Greeting the pope
by Jonathan Rosenblum
March 24, 2000
The media love conflict and exoticism. Best of all are stories that combine elements of the two.
No surprise, then, that the world media has conjured up a haredi public (the exotic) preparing a hostile reception for Pope John Paul II (conflict).
Thus The Washington Post reported last week, "some, especially the most observant religious Jews, are actively hostile [to the pope's visit]." The principal source for that perspective was David Rosen, the Israel director of the Anti Defamation League.
At a March 8 press conference, Rosen charged that the 2,000 rabbis who expressed their concern to the Vatican over the Shabbat desecration occasioned by the pope's visit were seeking a pretext to sour the atmosphere surrounding the pontiff's visit and score "brownie points" within their own constituency.
For good measure, Rosen, whose organization's raison d'etre is combatting slurs against Jews, quipped that those same rabbis would affirm that the world is flat if instructed to do so by the Council of Torah Sages.
Rosen's charge that the haredi world was looking for confrontation will not bear scrutiny. Long before the pope's visit, United Torah Judaism left the government over the issue of government-sponsored Shabbat desecration. The issue is clearly one of great importance to the Torah world.
The request to the pope to alter his schedule to minimize Shabbat desecration was made with the full expectation that the pope, as a man of faith, would be sensitive to the religious sensibilities of the Jewish people, and the pope was in fact responsive to these concerns. One of the guiding principles of the Torah community from time immemorial has been to avoid any action that might provoke the nations of the world and thereby increase enmity towards Jews. The rabbinic leaders of the Torah community view the protection of Jewish lives as one of their paramount responsibilities. They would never deliberately court confrontation with the spiritual leader of one billion Catholics. Thus haredi groups have stood on the sidelines in recent years as relations between the Church and secular Jewish defense organizations grew increasingly testy.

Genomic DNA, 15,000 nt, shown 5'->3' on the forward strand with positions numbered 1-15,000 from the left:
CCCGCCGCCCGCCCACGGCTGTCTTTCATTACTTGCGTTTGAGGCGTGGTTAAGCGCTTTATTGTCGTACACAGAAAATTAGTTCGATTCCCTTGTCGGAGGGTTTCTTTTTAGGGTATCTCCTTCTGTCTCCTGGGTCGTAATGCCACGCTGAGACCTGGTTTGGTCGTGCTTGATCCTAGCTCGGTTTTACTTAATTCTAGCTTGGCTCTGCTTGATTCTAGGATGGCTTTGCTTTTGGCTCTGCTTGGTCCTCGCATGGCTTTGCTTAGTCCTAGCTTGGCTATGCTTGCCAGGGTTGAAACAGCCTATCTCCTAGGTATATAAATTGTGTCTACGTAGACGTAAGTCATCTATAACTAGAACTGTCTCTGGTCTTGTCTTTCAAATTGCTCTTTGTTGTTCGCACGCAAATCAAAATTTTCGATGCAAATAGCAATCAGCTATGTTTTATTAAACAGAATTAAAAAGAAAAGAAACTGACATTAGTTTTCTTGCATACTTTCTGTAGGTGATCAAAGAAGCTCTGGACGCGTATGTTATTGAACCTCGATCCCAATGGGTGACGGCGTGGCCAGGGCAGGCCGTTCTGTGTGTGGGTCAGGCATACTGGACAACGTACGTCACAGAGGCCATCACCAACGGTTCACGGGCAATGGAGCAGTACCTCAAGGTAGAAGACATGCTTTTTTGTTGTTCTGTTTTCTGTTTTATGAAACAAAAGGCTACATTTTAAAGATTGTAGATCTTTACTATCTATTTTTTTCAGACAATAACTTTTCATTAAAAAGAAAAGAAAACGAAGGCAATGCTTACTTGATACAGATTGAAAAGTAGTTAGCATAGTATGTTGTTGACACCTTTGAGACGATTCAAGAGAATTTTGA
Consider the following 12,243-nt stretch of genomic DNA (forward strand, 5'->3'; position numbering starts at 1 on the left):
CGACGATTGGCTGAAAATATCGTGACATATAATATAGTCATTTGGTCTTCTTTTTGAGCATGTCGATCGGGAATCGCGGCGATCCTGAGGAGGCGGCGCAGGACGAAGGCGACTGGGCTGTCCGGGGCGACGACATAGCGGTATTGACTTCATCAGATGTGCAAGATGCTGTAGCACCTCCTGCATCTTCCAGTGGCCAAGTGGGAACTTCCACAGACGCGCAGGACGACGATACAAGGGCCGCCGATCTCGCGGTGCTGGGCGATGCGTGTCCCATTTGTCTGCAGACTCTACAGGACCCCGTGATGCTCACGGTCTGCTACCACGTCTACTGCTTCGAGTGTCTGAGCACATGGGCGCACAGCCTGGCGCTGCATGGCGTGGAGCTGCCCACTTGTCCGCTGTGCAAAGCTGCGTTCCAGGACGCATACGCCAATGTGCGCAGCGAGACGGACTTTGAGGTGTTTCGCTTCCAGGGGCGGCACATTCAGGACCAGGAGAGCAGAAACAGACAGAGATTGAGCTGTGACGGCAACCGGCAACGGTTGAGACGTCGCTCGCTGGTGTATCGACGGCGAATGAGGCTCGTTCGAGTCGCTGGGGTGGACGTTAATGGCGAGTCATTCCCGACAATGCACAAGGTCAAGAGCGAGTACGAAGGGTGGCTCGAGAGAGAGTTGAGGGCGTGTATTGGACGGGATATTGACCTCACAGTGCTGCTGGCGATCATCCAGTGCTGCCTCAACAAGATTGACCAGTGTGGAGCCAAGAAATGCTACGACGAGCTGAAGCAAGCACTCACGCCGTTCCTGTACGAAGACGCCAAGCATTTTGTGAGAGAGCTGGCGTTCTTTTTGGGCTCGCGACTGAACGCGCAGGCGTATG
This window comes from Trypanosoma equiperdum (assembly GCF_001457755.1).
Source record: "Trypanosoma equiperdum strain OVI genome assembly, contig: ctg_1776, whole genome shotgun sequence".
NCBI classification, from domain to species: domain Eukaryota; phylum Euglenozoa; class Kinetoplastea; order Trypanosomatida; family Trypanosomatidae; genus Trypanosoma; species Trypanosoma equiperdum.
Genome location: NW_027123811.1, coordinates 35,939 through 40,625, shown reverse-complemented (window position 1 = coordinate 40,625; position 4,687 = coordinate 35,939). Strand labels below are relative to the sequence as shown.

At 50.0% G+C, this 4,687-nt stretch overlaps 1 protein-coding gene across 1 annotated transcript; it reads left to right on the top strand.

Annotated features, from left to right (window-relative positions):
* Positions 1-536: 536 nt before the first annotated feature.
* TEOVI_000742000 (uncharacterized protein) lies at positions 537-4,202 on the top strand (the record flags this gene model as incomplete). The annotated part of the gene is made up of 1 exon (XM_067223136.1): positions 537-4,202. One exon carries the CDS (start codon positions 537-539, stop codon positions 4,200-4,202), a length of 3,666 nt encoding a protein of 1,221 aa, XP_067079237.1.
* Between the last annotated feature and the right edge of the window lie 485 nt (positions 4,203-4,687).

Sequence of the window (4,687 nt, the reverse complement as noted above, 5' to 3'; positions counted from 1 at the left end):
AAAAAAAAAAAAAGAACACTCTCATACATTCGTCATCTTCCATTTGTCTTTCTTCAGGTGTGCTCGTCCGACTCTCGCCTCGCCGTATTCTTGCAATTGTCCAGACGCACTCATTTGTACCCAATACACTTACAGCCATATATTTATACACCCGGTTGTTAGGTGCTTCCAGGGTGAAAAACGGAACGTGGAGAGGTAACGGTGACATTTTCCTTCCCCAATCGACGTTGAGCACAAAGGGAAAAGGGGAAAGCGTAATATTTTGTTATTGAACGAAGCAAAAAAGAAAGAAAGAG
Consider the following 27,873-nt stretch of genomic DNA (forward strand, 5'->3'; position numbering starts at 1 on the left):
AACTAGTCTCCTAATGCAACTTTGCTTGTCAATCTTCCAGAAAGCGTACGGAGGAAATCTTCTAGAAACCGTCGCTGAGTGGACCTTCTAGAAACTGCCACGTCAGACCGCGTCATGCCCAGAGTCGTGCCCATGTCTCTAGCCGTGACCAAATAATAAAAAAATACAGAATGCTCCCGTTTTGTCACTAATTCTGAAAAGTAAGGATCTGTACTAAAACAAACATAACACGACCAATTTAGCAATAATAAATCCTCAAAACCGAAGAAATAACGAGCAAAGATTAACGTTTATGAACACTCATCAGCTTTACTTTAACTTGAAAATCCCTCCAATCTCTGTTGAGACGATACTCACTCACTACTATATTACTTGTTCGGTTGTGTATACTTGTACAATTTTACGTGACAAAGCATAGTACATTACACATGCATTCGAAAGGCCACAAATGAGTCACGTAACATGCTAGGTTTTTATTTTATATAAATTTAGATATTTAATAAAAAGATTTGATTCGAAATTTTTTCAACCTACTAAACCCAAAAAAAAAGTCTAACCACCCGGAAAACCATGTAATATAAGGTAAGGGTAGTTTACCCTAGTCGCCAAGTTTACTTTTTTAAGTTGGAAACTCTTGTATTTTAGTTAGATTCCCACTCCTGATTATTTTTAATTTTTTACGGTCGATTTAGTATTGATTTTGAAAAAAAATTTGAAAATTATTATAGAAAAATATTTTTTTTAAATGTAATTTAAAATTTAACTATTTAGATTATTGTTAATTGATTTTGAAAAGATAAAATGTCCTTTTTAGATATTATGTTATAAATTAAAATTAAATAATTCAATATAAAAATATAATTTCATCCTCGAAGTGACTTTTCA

In 1998, the Anti-Defamation League dismissed the Vatican's long awaited "Reflection on the Holocaust" as a hollow "apology full of rationalization for Pope Pius XII and the Church."
Not long ago, the president of the Vatican's Commission on Religious Relations publicly rebuked Jewish agencies for their "aggressive attitudes" and announced it was severing its 30-year relationship with the International Jewish Committee for Interreligious Consultation. The rabbinic leaders of the haredi community fear that insistent demands by the Jewish community for an even more detailed list of the sins of the Church and ever more abject requests for forgiveness will inevitably trigger a backlash among Catholics (something already happening in certain Church circles.)
While acknowledging the legitimacy of historical inquiries by Christian and Jewish scholars alike into theological antisemitism and its often violent consequences, the Orthodox view them as largely beside the point. Nothing will bring back to life the hundreds of thousands slaughtered or forcibly converted in the name of the cross.
Neither the pope nor anyone else - no matter how well-intentioned - has the power to seek forgiveness on behalf of others. Nor is it within the power of those living today to grant forgiveness for all those victims. By the same token, Orthodox Jews do not hold Catholics today responsible for the atrocities of the past.
In many respects, religious Jews are uniquely able to forge close relations with people of other faiths. Over the last 35 years, for instance, Agudath Israel of America, the largest American grass-roots Orthodox organization, has enjoyed the warmest of relations with Catholic groups on the basis of mutual respect for other people of faith and shared interests.
The two groups have worked closely together on such issues as school vouchers. Cardinal John O'Connor's open letter last September in which he praised the Jewish people "as a model of faith for all mankind" was a reflection of the warmth of those relations.
Unlike many of their secular brethren, Orthodox Jews do not, for instance, get the heebie-jeebies around deeply religious Christians. Because they define their Judaism positively, and not in terms of what others say about them, they are far less likely to concern themselves with the theological pronouncements of others.
If the president tells a Sunday school class that Jews do not have a share in heaven (as Jimmy Carter once did), or presidential candidates boast of having been "saved," Orthodox Jews do not become hysterical.
Because the haredi continue to live in ways that distinguish them from their non-Jewish neighbors, they never harbored the illusion that Judaism and Christianity could somehow be reconciled. Interfaith theological dialogue is, in their eyes, pointless. They are content to let others live with their beliefs so long as those beliefs do not lead to hostility and discrimination against Jews.
Viewed in those terms, Orthodox Jews have every reason to treat Pope John Paul II with respect. Under his stewardship, there has been a sea change in the attitude of the Church to the Jewish people. Time after time, he has sent an unmistakable message that antisemitism is no longer Church doctrine and that the Church condemns all expressions of antisemitism in word and deed. He will no doubt forcefully reiterate that message while in Israel.
So while haredi Jews will not line the pope's route to catch a glimpse of him, the Orthodox world is not unmindful of all that he has done to lessen the scourge of antisemitism - and honors him for it.
Related Topics: Chareidim and Their Critics
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